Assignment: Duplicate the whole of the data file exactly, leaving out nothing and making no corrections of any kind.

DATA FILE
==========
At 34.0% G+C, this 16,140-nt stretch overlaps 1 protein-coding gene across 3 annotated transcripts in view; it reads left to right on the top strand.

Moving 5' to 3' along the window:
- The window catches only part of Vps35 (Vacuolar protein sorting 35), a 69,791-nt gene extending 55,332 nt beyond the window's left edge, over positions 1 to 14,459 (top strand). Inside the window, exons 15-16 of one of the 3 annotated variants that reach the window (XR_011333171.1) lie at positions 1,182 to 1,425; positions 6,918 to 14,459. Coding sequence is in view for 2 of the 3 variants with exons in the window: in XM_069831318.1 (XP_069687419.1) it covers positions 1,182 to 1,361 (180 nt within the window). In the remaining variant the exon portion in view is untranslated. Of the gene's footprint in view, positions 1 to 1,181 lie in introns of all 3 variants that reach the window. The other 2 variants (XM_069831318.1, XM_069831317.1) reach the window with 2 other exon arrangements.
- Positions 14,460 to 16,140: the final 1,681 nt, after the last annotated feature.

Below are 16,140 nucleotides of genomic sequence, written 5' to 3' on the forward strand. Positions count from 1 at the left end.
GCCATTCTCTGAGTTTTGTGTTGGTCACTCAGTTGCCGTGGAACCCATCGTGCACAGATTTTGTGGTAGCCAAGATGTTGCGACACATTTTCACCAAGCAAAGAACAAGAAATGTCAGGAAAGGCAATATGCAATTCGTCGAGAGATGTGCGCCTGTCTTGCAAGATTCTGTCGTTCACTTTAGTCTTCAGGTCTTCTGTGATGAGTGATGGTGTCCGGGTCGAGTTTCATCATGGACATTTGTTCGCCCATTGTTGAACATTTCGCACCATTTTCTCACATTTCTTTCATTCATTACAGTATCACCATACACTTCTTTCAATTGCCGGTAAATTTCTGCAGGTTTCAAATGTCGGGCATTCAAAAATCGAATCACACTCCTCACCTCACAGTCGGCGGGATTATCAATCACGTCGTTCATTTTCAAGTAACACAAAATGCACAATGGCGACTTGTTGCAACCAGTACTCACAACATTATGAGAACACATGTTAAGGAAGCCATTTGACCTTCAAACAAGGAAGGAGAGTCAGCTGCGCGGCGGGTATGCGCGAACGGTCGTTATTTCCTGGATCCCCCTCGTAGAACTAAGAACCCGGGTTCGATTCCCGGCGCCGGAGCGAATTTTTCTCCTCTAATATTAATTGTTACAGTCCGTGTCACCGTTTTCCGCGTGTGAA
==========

At 34.0% G+C, this 16,140-nt stretch overlaps 1 protein-coding gene across 3 annotated transcripts in view; it reads left to right on the top strand.

Moving 5' to 3' along the window:
- The window catches only part of Vps35 (Vacuolar protein sorting 35), a 69,791-nt gene extending 55,332 nt beyond the window's left edge, over positions 1 to 14,459 (top strand). Inside the window, exons 15-16 of one of the 3 annotated variants that reach the window (XR_011333171.1) lie at positions 1,182 to 1,425; positions 6,918 to 14,459. Coding sequence is in view for 2 of the 3 variants with exons in the window: in XM_069831318.1 (XP_069687419.1) it covers positions 1,182 to 1,361 (180 nt within the window). In the remaining variant the exon portion in view is untranslated. Of the gene's footprint in view, positions 1 to 1,181 lie in introns of all 3 variants that reach the window. The other 2 variants (XM_069831318.1, XM_069831317.1) reach the window with 2 other exon arrangements.
- Positions 14,460 to 16,140: the final 1,681 nt, after the last annotated feature.

Below are 16,140 nucleotides of genomic sequence, written 5' to 3' on the forward strand. Positions count from 1 at the left end.
GCCATTCTCTGAGTTTTGTGTTGGTCACTCAGTTGCCGTGGAACCCATCGTGCACAGATTTTGTGGTAGCCAAGATGTTGCGACACATTTTCACCAAGCAAAGAACAAGAAATGTCAGGAAAGGCAATATGCAATTCGTCGAGAGATGTGCGCCTGTCTTGCAAGATTCTGTCGTTCACTTTAGTCTTCAGGTCTTCTGTGATGAGTGATGGTGTCCGGGTCGAGTTTCATCATGGACATTTGTTCGCCCATTGTTGAACATTTCGCACCATTTTCTCACATTTCTTTCATTCATTACAGTATCACCATACACTTCTTTCAATTGCCGGTAAATTTCTGCAGGTTTCAAATGTCGGGCATTCAAAAATCGAATCACACTCCTCACCTCACAGTCGGCGGGATTATCAATCACGTCGTTCATTTTCAAGTAACACAAAATGCACAATGGCGACTTGTTGCAACCAGTACTCACAACATTATGAGAACACATGTTAAGGAAGCCATTTGACCTTCAAACAAGGAAGGAGAGTCAGCTGCGCGGCGGGTATGCGCGAACGGTCGTTATTTCCTGGATCCCCCTCGTAGAACTAAGAACCCGGGTTCGATTCCCGGCGCCGGAGCGAATTTTTCTCCTCTAATATTAATTGTTACAGTCCGTGTCACCGTTTTCCGCGTGTGAA